• Proposal: 03/26/2020


  • Amount: $1.75m per year
  • Duration: 5 years


The Centers of Excellence in Genomic Science (CEGS) program establishes academic Centers for advanced genome research at U.S. institutions.  Each CEGS award supports a multi-investigator, interdisciplinary team to develop transformative genomic approaches to address a biomedical problem.  A CEGS project will address a critical issue in genomic science, genomic medicine, or computational genomics, proposing a highly innovative solution that would be a major advance.  The research will entail substantial risk, balanced by outstanding scientific and management plans and very high potential payoff.  A CEGS will focus on the development of novel technological or computational methods for the production or analysis of comprehensive data sets, on a genome-scale biomedical problem, or on other ways to develop and use genomic approaches for understanding biological systems or furthering the application of genomic knowledge, data, and methods towards clinical applications.  Each CEGS will nurture genomic science at its institution by facilitating the interaction of investigators from several disciplines.  By training new and experienced investigators it will expand the pool of genomics scientists and engineers.

The genomic approaches and technologies that are developed should be applicable to a wide variety of cell types, organisms, or diseases, and should be usable in a global, high-throughput, cost-effective manner.  Methods and concepts that are applicable only to a specific genetic locus, cell type, disease, or organ system will not be supported under this program.  Model systems, such as one or a few gene families, regulatory networks, cell types, or diseases, may be used to develop the genomic approach, as long as the approach will be scalable and broadly applicable.  To the extent that cost-effective, global approaches can be developed and also applied within the CEGS budget, such application of the new approach is acceptable.  However, the budget limits under this FOA may preclude large-scale application of the genomic approach that is being developed.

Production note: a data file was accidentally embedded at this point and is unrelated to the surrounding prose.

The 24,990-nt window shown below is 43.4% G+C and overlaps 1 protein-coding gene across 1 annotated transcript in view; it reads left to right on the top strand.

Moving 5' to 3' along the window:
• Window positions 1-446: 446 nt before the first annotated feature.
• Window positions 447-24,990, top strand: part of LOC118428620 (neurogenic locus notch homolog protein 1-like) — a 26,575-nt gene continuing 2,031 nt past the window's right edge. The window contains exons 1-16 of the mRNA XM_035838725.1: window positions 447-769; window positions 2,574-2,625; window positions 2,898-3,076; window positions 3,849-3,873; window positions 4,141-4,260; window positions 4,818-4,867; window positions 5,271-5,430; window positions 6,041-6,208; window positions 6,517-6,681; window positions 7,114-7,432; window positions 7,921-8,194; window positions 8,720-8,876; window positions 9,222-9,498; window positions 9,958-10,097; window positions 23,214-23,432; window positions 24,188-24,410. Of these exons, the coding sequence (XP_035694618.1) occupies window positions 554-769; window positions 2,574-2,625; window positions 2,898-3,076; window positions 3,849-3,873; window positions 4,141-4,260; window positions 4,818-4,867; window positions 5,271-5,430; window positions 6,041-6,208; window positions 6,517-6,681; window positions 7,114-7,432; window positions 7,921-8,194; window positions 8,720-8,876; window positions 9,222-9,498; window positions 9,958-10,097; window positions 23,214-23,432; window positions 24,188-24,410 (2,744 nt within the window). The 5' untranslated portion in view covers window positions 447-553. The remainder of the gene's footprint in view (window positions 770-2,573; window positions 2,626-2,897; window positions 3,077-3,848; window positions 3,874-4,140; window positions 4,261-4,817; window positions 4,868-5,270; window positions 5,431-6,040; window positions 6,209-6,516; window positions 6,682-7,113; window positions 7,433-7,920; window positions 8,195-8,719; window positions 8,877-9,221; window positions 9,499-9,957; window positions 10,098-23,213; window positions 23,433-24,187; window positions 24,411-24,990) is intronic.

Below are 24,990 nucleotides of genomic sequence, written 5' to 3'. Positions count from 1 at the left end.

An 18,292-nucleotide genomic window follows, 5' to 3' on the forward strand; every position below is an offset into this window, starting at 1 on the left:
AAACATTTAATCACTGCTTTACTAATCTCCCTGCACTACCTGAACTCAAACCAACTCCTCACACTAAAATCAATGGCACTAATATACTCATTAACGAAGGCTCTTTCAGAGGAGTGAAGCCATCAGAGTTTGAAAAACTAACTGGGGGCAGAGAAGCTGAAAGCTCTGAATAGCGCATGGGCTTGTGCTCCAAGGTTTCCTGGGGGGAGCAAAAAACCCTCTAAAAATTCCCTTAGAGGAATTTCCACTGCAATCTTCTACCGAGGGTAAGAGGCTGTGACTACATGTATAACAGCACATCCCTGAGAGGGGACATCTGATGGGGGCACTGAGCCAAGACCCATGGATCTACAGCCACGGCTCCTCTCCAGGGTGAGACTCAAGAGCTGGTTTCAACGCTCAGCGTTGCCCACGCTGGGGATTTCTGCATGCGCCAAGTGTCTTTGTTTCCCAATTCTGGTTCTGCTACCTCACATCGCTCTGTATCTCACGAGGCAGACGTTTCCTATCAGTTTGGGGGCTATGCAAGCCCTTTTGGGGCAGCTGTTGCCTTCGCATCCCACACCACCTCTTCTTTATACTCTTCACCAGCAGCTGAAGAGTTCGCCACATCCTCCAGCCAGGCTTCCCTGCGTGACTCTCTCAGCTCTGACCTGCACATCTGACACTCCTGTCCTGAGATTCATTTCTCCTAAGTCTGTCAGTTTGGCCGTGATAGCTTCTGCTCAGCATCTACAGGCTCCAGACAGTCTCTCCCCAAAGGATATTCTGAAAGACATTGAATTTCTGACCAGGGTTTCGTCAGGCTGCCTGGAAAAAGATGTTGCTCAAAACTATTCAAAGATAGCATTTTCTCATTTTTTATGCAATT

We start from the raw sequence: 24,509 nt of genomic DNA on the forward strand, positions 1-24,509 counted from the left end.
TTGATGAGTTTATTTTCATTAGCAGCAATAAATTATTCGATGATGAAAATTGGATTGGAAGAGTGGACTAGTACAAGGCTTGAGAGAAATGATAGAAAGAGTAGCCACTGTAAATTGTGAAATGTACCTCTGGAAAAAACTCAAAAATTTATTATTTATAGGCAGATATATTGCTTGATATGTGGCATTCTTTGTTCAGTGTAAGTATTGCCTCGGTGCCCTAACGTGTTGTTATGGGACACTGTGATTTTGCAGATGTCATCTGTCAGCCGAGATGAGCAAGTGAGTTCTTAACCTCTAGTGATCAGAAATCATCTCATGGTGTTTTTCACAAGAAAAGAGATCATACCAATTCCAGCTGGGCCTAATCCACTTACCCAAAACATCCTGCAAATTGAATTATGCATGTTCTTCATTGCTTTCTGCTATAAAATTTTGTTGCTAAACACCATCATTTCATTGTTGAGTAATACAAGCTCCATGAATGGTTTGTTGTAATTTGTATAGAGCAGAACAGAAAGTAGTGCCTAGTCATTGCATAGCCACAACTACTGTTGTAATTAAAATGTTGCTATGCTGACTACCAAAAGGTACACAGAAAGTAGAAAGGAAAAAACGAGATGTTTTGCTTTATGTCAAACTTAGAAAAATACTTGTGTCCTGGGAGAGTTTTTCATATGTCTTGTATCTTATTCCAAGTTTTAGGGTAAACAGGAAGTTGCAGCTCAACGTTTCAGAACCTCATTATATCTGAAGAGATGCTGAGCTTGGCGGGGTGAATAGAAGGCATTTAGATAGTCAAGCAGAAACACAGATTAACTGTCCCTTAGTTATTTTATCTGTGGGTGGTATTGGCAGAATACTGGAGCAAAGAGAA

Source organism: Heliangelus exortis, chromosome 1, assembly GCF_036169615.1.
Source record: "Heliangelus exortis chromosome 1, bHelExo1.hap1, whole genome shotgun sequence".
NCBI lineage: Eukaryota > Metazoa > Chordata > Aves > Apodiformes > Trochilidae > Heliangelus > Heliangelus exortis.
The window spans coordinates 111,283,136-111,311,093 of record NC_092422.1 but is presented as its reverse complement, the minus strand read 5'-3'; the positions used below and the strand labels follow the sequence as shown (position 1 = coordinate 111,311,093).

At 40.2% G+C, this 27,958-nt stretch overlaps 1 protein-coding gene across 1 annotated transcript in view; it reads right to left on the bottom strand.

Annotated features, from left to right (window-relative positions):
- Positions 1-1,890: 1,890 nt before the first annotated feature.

The cost of collecting global data sets is often high; therefore, a CEGS application that aims to substantially reduce the cost of collecting a data set that currently can be collected only at great expense could be enabling to the genomics community, and is therefore considered appropriate for this FOA.

A CEGS may use large amounts of data to accomplish its goals.  However, the application of genomic technologies for data production per se is not the purpose of a CEGS, and the CEGS program is not intended primarily to build infrastructure for the application of current genomic technologies.  Applicants may use data sets collected under other funding, if the CEGS project’s purpose is to develop novel, integrated analyses that extend the interpretation and utility of those data.  Decisions by NIH to embark on the large-scale implementation of any new tools developed by a CEGS to generate large data sets will require careful consideration, with advice from the scientific community.

Given all of these contingencies, potential applicants are strongly encouraged to contact NHGRI and NIMH staff early in the application development process.  NHGRI will support work that uses any appropriate disease or model system that can be applied more generally; NIMH will support work that is related to mental illness or the brain.

Clinical trials (optional):  CEGS applications may include activities that fit the clinical trials definition, such as testing whether new genomic assays or integration of genomic and clinical data improve a health outcome.  The purpose of this FOA is to support the development of transformative genomic approaches, and is not intended to fund applications whose primary focus is on recruitment and data production for a clinical trial.  The definition of clinical trials in NOT-OD-15-015 and is not intended to expand the scope of applications accepted by the CEGS program beyond studies that have a major genomic component and relate clearly to the aims of the program.  Any applications including clinical trials are required to address the information listed for clinical trials.  Applicants are strongly encouraged to discuss their research plans with NHGRI or NIMH program staff prior to submitting their applications.

Since the goal of the program is to stimulate rapid progress in genomics, it is expected that the results (e.g., publications, methods, data) will become available to the community throughout the duration of the award.  Methods, data, and software developed under CEGS support should be released quickly in a way that provides broad access.  See the Genomic Data Sharing policy at .

Contact Information

Scientific/Research Contact(s)

Adam Felsenfeld, Ph.D.
National Human Genome Research Institute (NHGRI)
Telephone: 301-480-2269

Tara Dutka, Ph.D.
National Institute of Mental Health (NIMH)
Telephone: 301-451-3074